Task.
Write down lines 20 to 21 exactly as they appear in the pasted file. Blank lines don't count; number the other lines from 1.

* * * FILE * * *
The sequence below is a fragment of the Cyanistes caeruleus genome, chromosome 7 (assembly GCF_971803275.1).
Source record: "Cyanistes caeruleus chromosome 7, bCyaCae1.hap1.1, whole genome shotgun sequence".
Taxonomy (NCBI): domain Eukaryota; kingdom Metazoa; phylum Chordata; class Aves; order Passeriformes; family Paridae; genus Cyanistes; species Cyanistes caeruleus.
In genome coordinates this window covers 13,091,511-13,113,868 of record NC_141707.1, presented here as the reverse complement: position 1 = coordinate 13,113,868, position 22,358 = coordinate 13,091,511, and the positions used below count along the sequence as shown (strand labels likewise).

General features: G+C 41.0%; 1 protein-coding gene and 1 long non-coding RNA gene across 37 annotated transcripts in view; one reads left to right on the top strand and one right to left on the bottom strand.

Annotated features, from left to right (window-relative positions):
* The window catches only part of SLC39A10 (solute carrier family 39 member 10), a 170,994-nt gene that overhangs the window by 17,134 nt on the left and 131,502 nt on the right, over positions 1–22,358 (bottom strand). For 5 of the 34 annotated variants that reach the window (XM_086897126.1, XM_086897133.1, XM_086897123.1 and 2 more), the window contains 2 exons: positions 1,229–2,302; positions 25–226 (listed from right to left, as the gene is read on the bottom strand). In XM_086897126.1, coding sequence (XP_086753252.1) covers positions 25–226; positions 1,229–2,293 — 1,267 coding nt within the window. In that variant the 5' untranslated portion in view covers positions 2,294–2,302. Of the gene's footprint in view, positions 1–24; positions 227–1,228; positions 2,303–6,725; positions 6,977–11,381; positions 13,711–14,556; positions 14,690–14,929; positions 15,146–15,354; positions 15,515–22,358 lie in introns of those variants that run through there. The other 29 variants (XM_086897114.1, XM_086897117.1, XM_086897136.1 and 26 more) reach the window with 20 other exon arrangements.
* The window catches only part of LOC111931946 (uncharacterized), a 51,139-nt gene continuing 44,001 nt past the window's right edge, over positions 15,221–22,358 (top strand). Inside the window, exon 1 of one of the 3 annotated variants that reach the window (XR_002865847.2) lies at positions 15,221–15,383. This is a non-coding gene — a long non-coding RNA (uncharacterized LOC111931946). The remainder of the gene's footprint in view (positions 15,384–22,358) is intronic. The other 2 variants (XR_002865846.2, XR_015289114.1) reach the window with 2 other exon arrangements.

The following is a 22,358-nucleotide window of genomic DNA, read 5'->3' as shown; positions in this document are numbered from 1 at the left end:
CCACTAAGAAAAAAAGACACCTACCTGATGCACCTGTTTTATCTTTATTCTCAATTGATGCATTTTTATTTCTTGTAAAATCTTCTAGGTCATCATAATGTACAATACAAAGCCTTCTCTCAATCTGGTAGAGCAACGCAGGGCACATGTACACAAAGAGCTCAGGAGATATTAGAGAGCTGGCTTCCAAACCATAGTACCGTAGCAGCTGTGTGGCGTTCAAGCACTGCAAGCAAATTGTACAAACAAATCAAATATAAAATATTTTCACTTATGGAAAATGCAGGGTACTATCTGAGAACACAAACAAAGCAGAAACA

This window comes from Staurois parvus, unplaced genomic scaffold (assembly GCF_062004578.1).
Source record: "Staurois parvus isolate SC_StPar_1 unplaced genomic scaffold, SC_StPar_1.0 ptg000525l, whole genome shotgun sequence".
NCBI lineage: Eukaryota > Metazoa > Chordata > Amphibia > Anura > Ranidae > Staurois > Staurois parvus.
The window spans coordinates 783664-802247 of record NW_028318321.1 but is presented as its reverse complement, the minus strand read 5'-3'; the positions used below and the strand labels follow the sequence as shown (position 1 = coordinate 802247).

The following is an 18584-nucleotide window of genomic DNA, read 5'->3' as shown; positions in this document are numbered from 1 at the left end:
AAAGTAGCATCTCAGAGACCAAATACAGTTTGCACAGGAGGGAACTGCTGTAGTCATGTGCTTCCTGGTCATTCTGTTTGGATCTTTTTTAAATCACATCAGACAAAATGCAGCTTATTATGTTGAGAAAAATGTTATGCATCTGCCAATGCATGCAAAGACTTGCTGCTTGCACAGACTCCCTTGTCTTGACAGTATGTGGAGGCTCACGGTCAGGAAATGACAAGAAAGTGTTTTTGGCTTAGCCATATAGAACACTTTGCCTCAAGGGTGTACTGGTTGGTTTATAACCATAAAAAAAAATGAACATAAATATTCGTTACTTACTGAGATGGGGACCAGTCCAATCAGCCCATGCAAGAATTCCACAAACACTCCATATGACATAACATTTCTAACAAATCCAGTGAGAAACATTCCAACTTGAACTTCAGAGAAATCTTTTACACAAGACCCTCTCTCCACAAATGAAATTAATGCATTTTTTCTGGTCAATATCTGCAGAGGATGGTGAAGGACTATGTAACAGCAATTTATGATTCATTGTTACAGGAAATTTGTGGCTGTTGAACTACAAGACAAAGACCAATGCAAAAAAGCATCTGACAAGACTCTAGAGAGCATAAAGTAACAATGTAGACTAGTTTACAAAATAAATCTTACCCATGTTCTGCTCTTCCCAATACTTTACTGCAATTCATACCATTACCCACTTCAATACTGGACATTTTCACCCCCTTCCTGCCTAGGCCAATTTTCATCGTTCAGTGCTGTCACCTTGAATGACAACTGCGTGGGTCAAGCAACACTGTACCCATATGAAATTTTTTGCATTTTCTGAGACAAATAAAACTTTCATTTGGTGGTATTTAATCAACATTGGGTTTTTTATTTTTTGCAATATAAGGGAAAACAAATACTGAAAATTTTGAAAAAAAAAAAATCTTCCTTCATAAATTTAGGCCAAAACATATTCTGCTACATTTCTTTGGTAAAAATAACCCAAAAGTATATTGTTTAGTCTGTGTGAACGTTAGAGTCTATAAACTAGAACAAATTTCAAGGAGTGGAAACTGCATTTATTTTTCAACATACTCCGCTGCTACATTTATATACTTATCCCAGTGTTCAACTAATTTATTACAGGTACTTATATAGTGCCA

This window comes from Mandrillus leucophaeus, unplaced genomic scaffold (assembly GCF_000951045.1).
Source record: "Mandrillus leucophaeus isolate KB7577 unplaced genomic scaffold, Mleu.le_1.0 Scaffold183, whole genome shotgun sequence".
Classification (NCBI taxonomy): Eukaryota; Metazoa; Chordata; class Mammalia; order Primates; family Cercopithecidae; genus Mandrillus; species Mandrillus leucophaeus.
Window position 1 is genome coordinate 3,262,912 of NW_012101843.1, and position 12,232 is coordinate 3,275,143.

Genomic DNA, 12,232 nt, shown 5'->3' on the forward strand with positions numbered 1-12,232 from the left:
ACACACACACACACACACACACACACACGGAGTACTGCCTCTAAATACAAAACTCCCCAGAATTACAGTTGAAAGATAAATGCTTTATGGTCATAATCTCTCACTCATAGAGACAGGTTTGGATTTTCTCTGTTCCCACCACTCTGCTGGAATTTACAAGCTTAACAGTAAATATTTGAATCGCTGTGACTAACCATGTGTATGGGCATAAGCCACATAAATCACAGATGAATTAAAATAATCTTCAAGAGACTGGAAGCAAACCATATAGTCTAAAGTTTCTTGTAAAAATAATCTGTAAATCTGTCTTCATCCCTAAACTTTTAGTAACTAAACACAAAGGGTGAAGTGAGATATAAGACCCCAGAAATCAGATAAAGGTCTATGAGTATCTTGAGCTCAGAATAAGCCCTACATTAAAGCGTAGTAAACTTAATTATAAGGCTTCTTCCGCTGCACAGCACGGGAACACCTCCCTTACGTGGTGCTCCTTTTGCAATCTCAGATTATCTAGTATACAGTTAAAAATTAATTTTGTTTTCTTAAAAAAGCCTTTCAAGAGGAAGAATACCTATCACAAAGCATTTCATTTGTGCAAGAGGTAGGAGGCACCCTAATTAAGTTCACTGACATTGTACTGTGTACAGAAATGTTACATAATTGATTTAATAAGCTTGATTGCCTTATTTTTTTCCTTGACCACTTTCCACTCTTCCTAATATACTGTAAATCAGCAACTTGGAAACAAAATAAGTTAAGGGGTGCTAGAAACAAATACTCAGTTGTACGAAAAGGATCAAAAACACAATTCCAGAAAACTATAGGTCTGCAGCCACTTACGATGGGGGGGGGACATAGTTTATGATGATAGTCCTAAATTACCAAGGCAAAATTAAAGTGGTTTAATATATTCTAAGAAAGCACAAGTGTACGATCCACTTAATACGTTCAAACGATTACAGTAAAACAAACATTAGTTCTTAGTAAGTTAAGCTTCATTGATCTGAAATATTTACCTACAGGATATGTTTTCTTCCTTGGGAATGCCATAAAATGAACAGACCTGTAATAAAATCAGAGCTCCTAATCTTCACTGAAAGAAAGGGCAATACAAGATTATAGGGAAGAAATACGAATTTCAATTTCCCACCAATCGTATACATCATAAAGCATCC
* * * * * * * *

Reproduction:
Window position 1 is genome coordinate 3,262,912 of NW_012101843.1, and position 12,232 is coordinate 3,275,143.

Genomic DNA, 12,232 nt, shown 5'->3' on the forward strand with positions numbered 1-12,232 from the left: